In past research, we’ve seen just how much overlap there is between the role of film director and screenwriter – 74.9% of directors have received at least one movie writing credit and 34.3% of writers have received a directing credit.
There’s no doubt that the roles are heavily linked, with both being critical in the creation, shaping and telling of characters and plots. But at the same time, many aspects of the jobs differ. Directors are responsible for so many elements outside of the script that one could argue that either (a) this means they have more tools to bring a story they create to life; or (b) that they cannot focus and specialise in the writing process.
I was reconnected with this debate last week as a reader got in touch to ask if was better for a director to also be a writer on a project, or if it was better to leave those roles to different people. Sadly I’m not going to give a definitive answer one way or another. It’s a personal, subjective and contextual question, which data alone cannot answer.
But we can use data to inform our views. I turned to my database of 8,096 live-action, fiction feature films released in US cinemas over the past two decades and by bringing in measures of quality (namely, IMDb and Metacritic scores) we can look for patterns.
Write here, write now
Let’s start by looking at how frequently directors have a hand in the writing of their movies. It turns out – pretty frequently. Over the past two decades, 61.3% of movies credited at least one of the directors and also being one of the writers.
Interestingly, this has remained pretty static over these twenty years, despite massive changes the industry has experienced in production, distribution and exhibition.
Are movies by writer-directors better movies than those made by non-writing directors?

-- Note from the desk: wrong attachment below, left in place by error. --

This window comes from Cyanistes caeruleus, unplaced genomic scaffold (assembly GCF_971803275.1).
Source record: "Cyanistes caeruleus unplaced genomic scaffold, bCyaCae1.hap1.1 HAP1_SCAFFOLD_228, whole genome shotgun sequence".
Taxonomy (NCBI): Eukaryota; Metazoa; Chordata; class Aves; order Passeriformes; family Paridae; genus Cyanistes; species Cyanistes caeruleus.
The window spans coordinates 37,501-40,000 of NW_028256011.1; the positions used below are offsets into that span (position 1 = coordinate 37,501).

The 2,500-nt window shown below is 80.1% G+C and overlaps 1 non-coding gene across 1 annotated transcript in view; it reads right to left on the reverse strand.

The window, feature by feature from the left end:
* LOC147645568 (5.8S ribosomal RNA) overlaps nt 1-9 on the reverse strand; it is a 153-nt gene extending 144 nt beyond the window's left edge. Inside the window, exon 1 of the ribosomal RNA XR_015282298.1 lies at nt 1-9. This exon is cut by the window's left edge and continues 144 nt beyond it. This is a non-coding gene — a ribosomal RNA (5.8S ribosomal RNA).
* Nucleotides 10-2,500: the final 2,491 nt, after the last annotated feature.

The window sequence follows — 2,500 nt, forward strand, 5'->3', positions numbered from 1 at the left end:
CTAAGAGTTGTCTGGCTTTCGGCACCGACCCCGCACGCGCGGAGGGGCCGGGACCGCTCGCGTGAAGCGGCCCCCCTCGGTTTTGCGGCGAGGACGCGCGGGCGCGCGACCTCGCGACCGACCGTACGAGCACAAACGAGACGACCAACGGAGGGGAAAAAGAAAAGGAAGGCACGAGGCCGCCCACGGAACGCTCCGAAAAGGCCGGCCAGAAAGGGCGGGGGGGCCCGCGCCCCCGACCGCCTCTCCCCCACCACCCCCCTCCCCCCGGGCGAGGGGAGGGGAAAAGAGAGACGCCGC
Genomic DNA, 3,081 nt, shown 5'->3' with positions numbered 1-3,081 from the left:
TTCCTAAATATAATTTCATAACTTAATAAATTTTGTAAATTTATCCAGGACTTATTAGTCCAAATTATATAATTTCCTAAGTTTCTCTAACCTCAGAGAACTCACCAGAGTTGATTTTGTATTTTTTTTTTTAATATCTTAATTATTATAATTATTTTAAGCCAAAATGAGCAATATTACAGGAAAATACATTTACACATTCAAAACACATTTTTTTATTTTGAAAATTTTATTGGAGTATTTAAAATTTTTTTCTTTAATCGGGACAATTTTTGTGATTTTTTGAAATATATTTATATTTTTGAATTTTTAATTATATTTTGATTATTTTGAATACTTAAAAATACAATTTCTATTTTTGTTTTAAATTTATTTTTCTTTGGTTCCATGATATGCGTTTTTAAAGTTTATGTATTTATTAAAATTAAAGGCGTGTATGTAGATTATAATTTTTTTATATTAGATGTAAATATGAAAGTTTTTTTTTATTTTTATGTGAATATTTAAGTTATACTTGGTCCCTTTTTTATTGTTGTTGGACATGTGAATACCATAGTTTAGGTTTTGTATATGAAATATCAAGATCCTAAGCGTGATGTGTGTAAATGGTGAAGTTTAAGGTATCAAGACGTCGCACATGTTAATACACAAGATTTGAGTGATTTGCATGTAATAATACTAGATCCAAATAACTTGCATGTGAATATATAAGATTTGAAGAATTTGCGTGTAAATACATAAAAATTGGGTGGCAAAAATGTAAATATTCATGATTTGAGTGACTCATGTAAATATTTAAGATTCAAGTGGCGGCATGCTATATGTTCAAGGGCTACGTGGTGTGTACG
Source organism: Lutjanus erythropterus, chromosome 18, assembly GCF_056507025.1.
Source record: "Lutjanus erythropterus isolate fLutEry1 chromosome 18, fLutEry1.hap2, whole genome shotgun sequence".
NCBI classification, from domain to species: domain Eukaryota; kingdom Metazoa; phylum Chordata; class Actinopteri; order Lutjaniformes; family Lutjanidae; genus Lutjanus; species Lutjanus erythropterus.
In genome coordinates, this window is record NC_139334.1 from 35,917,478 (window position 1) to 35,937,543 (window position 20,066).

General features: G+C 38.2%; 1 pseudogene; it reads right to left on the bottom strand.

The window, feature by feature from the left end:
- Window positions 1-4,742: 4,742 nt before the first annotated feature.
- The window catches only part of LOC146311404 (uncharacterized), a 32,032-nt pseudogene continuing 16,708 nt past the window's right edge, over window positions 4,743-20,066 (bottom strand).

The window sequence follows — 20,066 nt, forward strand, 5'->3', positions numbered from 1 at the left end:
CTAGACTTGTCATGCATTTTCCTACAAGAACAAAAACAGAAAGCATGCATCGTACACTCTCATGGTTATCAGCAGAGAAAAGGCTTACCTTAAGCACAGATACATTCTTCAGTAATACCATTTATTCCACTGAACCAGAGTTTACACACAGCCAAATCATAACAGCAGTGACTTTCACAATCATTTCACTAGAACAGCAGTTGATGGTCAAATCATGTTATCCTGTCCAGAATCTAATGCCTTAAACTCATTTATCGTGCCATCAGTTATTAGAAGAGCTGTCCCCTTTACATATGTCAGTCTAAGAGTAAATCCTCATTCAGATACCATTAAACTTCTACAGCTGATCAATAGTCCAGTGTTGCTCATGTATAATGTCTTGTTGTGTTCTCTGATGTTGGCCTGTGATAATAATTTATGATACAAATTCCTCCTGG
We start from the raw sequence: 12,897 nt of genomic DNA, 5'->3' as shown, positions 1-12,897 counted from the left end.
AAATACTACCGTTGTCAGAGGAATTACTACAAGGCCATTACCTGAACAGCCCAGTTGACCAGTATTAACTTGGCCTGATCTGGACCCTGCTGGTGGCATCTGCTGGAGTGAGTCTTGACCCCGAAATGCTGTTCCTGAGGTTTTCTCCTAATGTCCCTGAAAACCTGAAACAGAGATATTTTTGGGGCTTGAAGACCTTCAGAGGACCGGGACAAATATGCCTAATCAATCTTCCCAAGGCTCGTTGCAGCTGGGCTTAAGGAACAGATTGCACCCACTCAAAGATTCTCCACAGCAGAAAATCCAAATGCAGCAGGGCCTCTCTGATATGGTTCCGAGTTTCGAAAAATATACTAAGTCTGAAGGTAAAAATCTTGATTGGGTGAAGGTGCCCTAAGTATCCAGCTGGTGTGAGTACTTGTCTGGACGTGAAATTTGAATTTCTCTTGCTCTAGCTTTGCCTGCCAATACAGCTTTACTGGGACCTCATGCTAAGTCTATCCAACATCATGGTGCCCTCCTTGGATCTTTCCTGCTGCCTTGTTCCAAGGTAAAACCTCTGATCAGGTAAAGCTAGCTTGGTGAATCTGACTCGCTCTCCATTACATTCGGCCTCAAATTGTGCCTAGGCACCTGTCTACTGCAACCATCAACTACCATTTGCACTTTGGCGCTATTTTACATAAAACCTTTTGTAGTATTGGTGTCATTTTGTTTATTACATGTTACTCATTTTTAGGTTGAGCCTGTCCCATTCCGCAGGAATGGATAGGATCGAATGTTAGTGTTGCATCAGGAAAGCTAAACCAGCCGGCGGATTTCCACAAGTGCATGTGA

The quality of a movie is always tricky to define and measure precisely. However, as a shorthand for “How good is this movie?” we can use IMDb user scores to represent the audience and the Metascore to represent critics.
The topline answer from both groups is – yes, on average, writer-directors make (slightly) better movies than their non-typing peers.
The average IMDb score for movies from writer-directors was 6.33, compared with 6.18 for movies with no writer-director. Writer-directors have scored higher in 16 of the past 20 years, although in the most recent decade the difference has been marginal.
Film critics were more effusive of their love for writer directors (average score of 58.7 verses 50.4) and more consistent (writer-directors come top in every year I studied).
A twist in the tail
But this is not the end of the story. In looking at the data I discovered a fascinating detail – while it’s true that excellent movies are more likely to have been helmed by a writer-director, it’s also true that the worst movies are also most likely to be written by their director!
The chart below shows the percentage of films that have a writer-director, grouped by their IMDb user score. It reveals that writer-directors make up 63% of movies with the lowest score, 53% of movies with middling scores (in this case between 5.5 and 6.0) and 72% of movies with a score of over 8.5.
The data doesn’t reveal why this is. Among the reasons could be:
- Hit and miss – Having a writer-director is a gamble, which can pay off handsomely but also comes with the risk of a poor/confusing result.
- Movie by committee – Having many creative voices at the top could drag a film to the middle, whether that be up from being terrible or down from being brilliant.
- Correlation, not causation – It could be that that the kinds of people who push to both write and direct also happen to fall into one of two camps – the talented and the untalented.
I’ve tried to get further under the skin of this result but I haven’t been able to prove anything conclusive. What I can say, is that it’s not the same for every genre. Some types of films are more likely to benefit from having a writer-director, whereas it doesn’t seem to matter for others.
Three genres that strongly reward writing-directing are romance, family and comedy, whereas the writer-director agnostic genres include dramas, thriller and sports movies.
The data for today’s research came from a variety of sources, including IMDb, Wikipedia and Metacritic. This research is focused on fiction feature films (so not short films, TV movies, documentaries, etc) and includes all movies releaase in cinemas in North America.
I wanted to get to the heart of the idea of co-creation across the writing and directing roles, and so I took a broad view of how a writer is defined in today’s research. I included everyone who got an official writing-related credit on a movie, covering direct screenwriting credits (i.e. ‘screenplay by’), and source elements, such as ‘story by’, ‘characters by’ and if the director was an author of the source material.